As some of you know I’ve been sending drafts of this document to people for their amusement and mine. One such person, a good friend whom I respect and trust immensely, replied with an email entitled “The Birds Are Getting Fat.” And, indeed, he was correct. The Jays, the Robins, even the hummingbirds (just a tad jowly) have looked slimmer. I understood the subtext, of course (the email contained job listings), but I still stopped feeding the Jays every day. I was concerned about my activities somehow affecting the larger ecosystem. The truth is I’d seen swarms of spiders crawling the lawn, and we’re being overrun (slowly) by a stampede of slugs (a six inch long leopard slug slimed up the kitchen window last week). I don’t know if these creatures comprise the natural diet of the Steller’s Jay, all I’ve ever seen a Steller’s Jay eat is a Hoody’s unsalted peanut. But, based on the recommendations of a graduate of the Harvard Business School, and an inherent belief that birds unfed long enough might just find slugs and spiders appetizing, I decided to put the Jays on a diet to see what would happen.
Let me tell you the results have been nothing short of amazing. I had always simply accepted the law of supply and demand. I’d read about it in books and heard learned folks discuss it, but it had never been more immediate than the battle for the last bit of Ben & Jerry’s. That is until I saw hungry Jays.
Initially, I just randomly started skipping days. I’d not feed them one day, and then the next day leave a few peanuts near where I’d seen the most spiders. (There do seem to be fewer spiders, but I have no empirical evidence to prove my actions [or inactions] caused this perceived reduction). On days following non-feeding days I seemed to notice a series of bird calls after I’d spread out the nuts. Nate really enjoys Jay-feeding time and has gotten quite adept at cracking the peanuts, pulling out the nuts, sticking them in his mouth and then spitting them on the deck. Now that we have him trained to spit out the nuts, we’re going to take him to a baseball game and he’s going to be irate with me when I chew and actually swallow (gasp) a peanut. Anyway, as he muddles around with the nuts, I have time to observe both him and the world around him. I’m convinced the Jays have started leaving a scout near the deck. I no longer feed them only in the morning, sometimes I’ll feed them in the afternoon, sometimes dusk, sometimes not at all. Yet, it never fails that within a few minutes of putting out the nuts the bird calls begin. It’s as if the flock has spotters throughout the neighborhood just waiting for a food sighting and then they start a phone tree of sorts, each call getting more distant until the whole flock has been notified and they come swooping in to get their grub. I recognize that I’m personifying the actions of animals, and I’m assuming an ordered form of communication and cooperation within a group of lesser beings. And, again, I’m dipping an uneducated toe into a scientific pond that has (no doubt) been amply explored. Regardless, I started to marvel at the actions of the Jays every time I fed them. This sense of wonder, combined with the obvious pleasure Nate garnered from the event, made it more difficult to not feed the Jays. But, not feed them I did. (I love that sentence for some reason).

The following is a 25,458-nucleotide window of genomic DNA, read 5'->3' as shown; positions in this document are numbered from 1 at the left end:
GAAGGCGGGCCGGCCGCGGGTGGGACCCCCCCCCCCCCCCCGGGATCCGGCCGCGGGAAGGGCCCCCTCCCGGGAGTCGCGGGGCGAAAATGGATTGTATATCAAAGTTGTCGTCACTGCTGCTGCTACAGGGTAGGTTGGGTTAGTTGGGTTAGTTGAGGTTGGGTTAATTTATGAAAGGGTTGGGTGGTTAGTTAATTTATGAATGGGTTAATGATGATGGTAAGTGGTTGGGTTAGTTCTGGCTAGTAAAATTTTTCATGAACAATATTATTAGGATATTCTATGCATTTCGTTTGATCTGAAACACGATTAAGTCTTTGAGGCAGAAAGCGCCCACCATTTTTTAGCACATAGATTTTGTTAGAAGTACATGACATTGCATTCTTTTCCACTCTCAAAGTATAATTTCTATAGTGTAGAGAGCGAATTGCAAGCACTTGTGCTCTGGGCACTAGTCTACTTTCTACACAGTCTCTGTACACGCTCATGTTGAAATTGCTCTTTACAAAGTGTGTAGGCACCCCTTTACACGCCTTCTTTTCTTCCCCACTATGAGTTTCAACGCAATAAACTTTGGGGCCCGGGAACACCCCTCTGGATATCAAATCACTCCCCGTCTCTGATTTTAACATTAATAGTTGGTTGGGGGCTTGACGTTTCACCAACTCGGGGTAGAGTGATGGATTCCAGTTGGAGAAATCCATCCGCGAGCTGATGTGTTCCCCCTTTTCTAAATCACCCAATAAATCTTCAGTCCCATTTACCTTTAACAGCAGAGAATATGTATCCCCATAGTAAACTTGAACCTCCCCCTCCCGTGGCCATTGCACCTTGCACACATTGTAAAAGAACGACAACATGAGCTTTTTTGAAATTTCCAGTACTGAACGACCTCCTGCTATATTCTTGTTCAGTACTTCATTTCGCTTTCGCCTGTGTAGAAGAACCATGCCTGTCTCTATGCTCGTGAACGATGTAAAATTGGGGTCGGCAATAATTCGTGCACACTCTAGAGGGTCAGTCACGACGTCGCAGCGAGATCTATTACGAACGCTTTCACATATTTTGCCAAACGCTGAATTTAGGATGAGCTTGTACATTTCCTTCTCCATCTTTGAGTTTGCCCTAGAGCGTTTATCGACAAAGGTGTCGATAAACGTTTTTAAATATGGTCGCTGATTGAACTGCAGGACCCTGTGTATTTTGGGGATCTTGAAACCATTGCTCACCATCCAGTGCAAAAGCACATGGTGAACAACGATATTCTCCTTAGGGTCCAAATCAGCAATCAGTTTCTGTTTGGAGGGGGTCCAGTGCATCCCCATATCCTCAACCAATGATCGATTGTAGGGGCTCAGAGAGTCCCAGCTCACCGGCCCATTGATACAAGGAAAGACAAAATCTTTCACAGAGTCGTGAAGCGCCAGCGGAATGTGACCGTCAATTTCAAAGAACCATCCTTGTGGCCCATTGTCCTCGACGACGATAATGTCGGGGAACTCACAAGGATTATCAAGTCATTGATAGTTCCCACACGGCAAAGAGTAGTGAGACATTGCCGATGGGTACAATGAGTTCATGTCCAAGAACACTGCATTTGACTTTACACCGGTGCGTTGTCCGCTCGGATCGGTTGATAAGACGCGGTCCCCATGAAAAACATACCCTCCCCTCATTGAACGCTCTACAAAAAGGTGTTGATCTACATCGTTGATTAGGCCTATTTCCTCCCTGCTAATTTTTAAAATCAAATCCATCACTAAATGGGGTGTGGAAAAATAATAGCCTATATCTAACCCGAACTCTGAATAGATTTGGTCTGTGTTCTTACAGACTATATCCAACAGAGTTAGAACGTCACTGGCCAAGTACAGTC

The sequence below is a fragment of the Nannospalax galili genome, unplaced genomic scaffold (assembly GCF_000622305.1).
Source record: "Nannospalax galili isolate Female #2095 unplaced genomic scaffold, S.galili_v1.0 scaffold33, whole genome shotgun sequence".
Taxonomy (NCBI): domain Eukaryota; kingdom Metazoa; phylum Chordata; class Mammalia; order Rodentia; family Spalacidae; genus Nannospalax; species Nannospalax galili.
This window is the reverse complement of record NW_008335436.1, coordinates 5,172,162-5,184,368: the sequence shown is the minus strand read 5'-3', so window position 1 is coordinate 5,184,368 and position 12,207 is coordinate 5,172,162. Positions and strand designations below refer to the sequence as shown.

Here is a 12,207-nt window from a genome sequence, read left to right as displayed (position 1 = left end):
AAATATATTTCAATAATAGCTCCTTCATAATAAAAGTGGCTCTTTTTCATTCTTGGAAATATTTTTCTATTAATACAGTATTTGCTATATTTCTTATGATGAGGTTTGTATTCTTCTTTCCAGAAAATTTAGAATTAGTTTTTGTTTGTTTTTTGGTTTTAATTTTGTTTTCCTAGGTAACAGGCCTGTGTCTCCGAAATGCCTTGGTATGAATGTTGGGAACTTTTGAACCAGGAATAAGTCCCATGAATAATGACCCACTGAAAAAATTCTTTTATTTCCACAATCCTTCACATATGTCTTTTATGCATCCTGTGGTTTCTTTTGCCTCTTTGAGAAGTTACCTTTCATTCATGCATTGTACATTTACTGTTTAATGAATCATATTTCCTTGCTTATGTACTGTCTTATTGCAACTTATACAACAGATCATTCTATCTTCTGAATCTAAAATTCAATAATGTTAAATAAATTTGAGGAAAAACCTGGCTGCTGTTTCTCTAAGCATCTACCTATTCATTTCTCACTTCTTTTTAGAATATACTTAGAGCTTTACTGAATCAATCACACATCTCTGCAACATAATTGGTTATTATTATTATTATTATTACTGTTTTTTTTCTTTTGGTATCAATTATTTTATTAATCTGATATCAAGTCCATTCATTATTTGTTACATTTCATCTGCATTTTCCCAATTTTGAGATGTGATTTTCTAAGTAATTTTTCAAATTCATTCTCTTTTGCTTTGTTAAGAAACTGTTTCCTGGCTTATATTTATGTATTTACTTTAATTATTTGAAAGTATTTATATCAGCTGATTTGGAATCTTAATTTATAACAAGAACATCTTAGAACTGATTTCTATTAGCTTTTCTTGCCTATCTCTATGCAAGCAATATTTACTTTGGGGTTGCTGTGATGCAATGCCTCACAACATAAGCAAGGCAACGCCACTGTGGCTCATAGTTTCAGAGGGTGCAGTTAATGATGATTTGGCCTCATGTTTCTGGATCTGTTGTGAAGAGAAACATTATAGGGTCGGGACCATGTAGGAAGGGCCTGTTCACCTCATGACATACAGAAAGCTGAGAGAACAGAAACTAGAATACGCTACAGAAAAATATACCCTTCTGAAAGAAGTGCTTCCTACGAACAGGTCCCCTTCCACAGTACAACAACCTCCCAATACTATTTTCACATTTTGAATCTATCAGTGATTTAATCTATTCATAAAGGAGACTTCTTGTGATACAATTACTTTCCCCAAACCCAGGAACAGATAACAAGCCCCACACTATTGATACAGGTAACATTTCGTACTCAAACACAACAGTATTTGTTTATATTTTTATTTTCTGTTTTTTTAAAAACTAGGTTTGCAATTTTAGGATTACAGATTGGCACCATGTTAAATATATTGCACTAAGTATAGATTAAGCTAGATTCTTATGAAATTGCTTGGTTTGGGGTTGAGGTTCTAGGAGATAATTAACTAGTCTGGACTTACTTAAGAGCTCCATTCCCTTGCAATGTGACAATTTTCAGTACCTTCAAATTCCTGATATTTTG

Then, this morning, when I was playing with Nathan in the driveway (he likes climbing in and out of my car), I heard a ruckus in the bushes. There were two Jays fighting! How could this be? What happened to the spirit of mutual cooperation amongst this flock of Jays? I had not fed them that day, indeed I could not remember the last time I had, it could have been several days. Is it possible that when faced with a short-term reduction in supply these previously friendly birds lost all amity and became mortal enemies? Is hunger such a powerful motivator that it outweighs all prior feelings of esprit de corps?
And then it hit me. Jay Nation is America. We all work together (or give the impression of working together), but the moment there’s not enough to go around we’re squawking and screeching and trying to snatch a peanut scrap out of the mouths of our fellow citizens. We’ll all stand united to defeat the evil chipmunk. As long as we’re happy, we’ll leave Robin Nation alone to pick at the worms. Yet the moment there’s an ounce of difficulty we’re ready to drop mitts and brawl. Or at least whine. Let’s face it we’re all a bunch of selfish whiners. And, I’m the worst of the flock. I’ve got a wonderful wife who loves and supports me, a fantastic kid who I get to spend more time with than 99% of all fathers, and I benefited financially from an anomalous tech-boom that I dumbly stumbled into having little or no training to justify the jobs I had. My background and education (I typed my thesis. On a typewriter. Before my first job out of college, I had never used a computer or took any sort of computer class, ever.) gave me about as much right to work in high-tech as George W. Bush’s gave him to be president. And there’s the rub (are you catching on to the rhythm of these chapters?). It’s not about who’s qualified or who’s deserving, it’s about who’s willing to take it. Do the Jays sit around and think, “Golly, I really shouldn’t take that last peanut from Gaston. He’s getting kind of old and can’t see as well as he did back in ’92 when he was managing this flock. I’ll just leave it for him.”
No, of course they don’t. I’m no zoologist, but I’d wager that the vast majority of animals in the wild are only interested in taking care of themselves. The question we as humans should be asking ourselves is, are we animals in the wild?